Tuesday, October 5th, 2010


For the last couple years, my sister has taught me a new craft during the Christmas holiday. Two years ago she taught me how to knit, last year she taught me to spin yarn. And guess what? I’m hopelessly addicted to spinning. I never thought it would happen. I was perfectly happy buying readymade yarn. But the ability to have complete control over the finished product (and very often save a little cash at the same time) was too tempting to pass up.

In the last ten months I’ve done more spinning than knitting, partly because spindle-spinning is a slow process and partly because it’s so relaxing. You let your arms and fingers do the thinking; no worrying about patterns or stitch counts or fit. And once you’re done it seems like a skein of yarn has magically appeared in your stash. With the exception of a skein or two of single-ply, I haven’t bought commercial yarn in the last year, which (at least for me) is an empowering thing. Now that the cold weather is here again, I can’t wait to put it through its paces and knit up something soft and warm.

Friday, October 1st, 2010


Recently I ran across a call for submissions for the upcoming show For Keeps, hosted by City of Craft in December. The show is all about mended goods, objects with enough value to fix or repair. Now that fall is in full swing I was pleased to pull out a well-made and well-loved thrifted sweater I cared enough about to mend.

There’s something special about second-hand purchases, they come broken-in and have a personality not often present in new items. I found it while on vacation two winters ago, visiting family. When I returned home I discovered the sweater had a few small holes in the back, which were probably there when I bought it. The holes annoyed me. I felt like I had wasted my money on something broken. But it was such a small imperfection, I decided to take a stab at fixing it.

A long time ago I bought a beautiful Japanese book called Darning Notebook. It has these incredible photographs of modern clothing that has been darned. Many of the pieces — a linen workshirt, pair of socks, all pretty unremarkable — seemed much more interesting after they had been darned; suddenly they had stories to tell and took on a kind of natural beauty. The book had diagrams of some simple darning techniques, so I decided it was worth a try.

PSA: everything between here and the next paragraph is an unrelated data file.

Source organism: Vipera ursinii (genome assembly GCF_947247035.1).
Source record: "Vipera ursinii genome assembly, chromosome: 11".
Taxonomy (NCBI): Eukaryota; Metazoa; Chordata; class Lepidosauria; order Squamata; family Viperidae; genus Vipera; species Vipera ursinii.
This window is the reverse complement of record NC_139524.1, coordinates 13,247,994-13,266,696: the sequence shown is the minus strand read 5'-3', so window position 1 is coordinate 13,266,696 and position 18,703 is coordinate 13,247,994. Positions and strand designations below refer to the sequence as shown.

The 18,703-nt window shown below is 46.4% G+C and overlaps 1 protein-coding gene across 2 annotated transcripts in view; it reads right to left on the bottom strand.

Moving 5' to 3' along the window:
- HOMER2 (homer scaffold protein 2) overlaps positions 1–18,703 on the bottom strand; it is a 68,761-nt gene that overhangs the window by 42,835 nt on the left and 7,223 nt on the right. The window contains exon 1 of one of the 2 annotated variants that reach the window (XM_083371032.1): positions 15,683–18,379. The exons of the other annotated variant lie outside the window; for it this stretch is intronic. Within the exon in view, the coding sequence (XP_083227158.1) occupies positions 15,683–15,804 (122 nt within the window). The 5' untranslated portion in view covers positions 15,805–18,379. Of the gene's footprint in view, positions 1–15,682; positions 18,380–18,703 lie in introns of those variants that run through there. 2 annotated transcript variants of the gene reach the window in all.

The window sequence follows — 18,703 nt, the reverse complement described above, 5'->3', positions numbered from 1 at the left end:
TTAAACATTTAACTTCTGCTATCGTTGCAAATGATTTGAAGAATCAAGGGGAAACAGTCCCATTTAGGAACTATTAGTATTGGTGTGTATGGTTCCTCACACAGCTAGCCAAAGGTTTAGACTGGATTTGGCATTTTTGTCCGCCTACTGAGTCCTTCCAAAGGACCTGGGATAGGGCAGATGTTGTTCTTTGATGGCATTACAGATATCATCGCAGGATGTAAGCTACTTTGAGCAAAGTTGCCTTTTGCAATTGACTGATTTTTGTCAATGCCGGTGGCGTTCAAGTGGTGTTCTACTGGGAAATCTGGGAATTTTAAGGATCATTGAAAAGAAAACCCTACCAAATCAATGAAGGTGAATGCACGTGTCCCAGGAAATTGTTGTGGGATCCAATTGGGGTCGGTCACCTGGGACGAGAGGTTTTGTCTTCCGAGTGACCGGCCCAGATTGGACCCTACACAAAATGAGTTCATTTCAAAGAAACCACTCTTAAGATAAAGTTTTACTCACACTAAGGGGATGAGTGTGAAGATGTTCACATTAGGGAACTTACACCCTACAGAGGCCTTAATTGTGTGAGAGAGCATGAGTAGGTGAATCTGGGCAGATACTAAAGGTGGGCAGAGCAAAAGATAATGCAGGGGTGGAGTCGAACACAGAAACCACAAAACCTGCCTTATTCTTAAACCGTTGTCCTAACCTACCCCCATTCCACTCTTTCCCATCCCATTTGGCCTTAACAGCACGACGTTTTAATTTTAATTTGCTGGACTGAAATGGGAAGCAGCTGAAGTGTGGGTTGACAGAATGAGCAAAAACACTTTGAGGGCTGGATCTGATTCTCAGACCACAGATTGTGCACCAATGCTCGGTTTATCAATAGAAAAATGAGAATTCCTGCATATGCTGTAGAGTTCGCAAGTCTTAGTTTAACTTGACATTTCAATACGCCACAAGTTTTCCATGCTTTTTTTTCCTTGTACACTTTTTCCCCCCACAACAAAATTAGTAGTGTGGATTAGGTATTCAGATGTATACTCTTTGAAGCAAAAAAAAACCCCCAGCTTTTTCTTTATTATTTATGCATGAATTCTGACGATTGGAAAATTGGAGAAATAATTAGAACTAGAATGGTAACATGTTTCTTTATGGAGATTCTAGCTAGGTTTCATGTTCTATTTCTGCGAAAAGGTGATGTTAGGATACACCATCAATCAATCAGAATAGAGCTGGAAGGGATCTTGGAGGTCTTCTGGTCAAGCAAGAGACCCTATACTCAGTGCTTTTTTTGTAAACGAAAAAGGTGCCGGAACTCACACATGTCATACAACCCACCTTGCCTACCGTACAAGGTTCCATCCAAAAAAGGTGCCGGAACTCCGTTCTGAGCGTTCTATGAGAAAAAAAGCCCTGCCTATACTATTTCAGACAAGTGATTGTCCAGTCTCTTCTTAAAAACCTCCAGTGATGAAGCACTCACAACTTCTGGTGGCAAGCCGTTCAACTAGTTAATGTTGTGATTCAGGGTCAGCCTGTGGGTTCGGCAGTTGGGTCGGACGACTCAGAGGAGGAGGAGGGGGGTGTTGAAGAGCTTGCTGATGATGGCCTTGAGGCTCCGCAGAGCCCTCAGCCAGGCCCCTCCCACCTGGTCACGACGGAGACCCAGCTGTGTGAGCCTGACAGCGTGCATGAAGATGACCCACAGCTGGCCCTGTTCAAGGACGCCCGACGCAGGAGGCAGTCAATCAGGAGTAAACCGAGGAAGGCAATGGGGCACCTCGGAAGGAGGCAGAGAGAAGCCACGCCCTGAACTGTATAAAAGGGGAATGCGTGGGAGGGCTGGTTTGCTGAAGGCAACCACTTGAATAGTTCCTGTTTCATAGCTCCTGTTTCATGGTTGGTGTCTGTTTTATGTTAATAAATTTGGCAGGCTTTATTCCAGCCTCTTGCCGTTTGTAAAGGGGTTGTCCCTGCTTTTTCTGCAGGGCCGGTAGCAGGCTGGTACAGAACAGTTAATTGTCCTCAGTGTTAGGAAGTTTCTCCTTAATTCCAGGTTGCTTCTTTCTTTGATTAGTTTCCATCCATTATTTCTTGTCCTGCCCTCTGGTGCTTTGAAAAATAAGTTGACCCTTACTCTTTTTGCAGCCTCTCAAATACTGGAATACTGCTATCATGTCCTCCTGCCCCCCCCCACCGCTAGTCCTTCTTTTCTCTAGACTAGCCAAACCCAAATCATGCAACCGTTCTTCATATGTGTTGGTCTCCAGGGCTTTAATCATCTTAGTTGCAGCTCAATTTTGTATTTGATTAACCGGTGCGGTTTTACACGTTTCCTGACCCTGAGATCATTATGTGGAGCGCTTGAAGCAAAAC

This sweater isn’t valuable or very old, but I think that’s what makes it special. Things don’t have to be old in order to be worth saving. All it takes is a little imagination. And sometimes, instead of making something seem ugly or tired, a simple repair can give an object new life.

Tuesday, August 31st, 2010



Another project from the recent archives: jumpers! Seems like everyone I know has a toddler, the vast majority of which are girls. And is there anything cuter than a little girl in a jumper? I think not.

Making these was a ball. They were easy and fast, and because the pieces were fairly small I could mix and match smallish scraps of fabric I’ve been saving. The pattern (which I modified to include a seam along the back) was a free Burdastyle download. Unlike adult-sized downloadable patterns — which usually require about twenty pages to print and an hour to cut and assemble — this only required a handful of pages and came together quickly. Best part, I was able to upcycle about half the fabric, most of which came from thrifted bedsheets and Ikea curtains. Now that fall is almost here, it would be fun to throw together a few back-to-school outfits. Any girls out there who can fit into size 2T, you’ve got my number!

Thursday, August 19th, 2010


Shadowplay, "Theo"

I just stumbled across the most amazing jewelry collection, Shadowplay. The textures and subtle colors are incredible. They manage to achieve a difficult balance, seeming light and muscular at the same time. Makes me want to sit down with my yarn scraps and a handful of beads and start knitting, right now.

Wednesday, August 11th, 2010

Allan Gardens

I took a short walk in the park early Saturday morning. I should do it more often.

Tuesday, May 11th, 2010

Mentioned: Vogue Knitting

I was thrilled to learn one of my knitting patterns received a mention in the Spring/Summer 2010 issue of Vogue Knitting magazine. Thanks to Carol for pointing it out; I read so few knitting publications it would otherwise have passed me by.

I’ve been surprised and really gratified by the pattern’s popularity, especially since I’ve been knitting for such a short time. There is so much complexity hidden in the humble knit and purl, and still so much left to learn. Although knitting is a fun hobby I thought it would take years before I was able to contribute anything to the community. I’m glad others have found the cowl fun to make. Hopefully more patterns are in store this winter. In the meantime, you can go to the cowl pattern’s Ravelry page or download it here.

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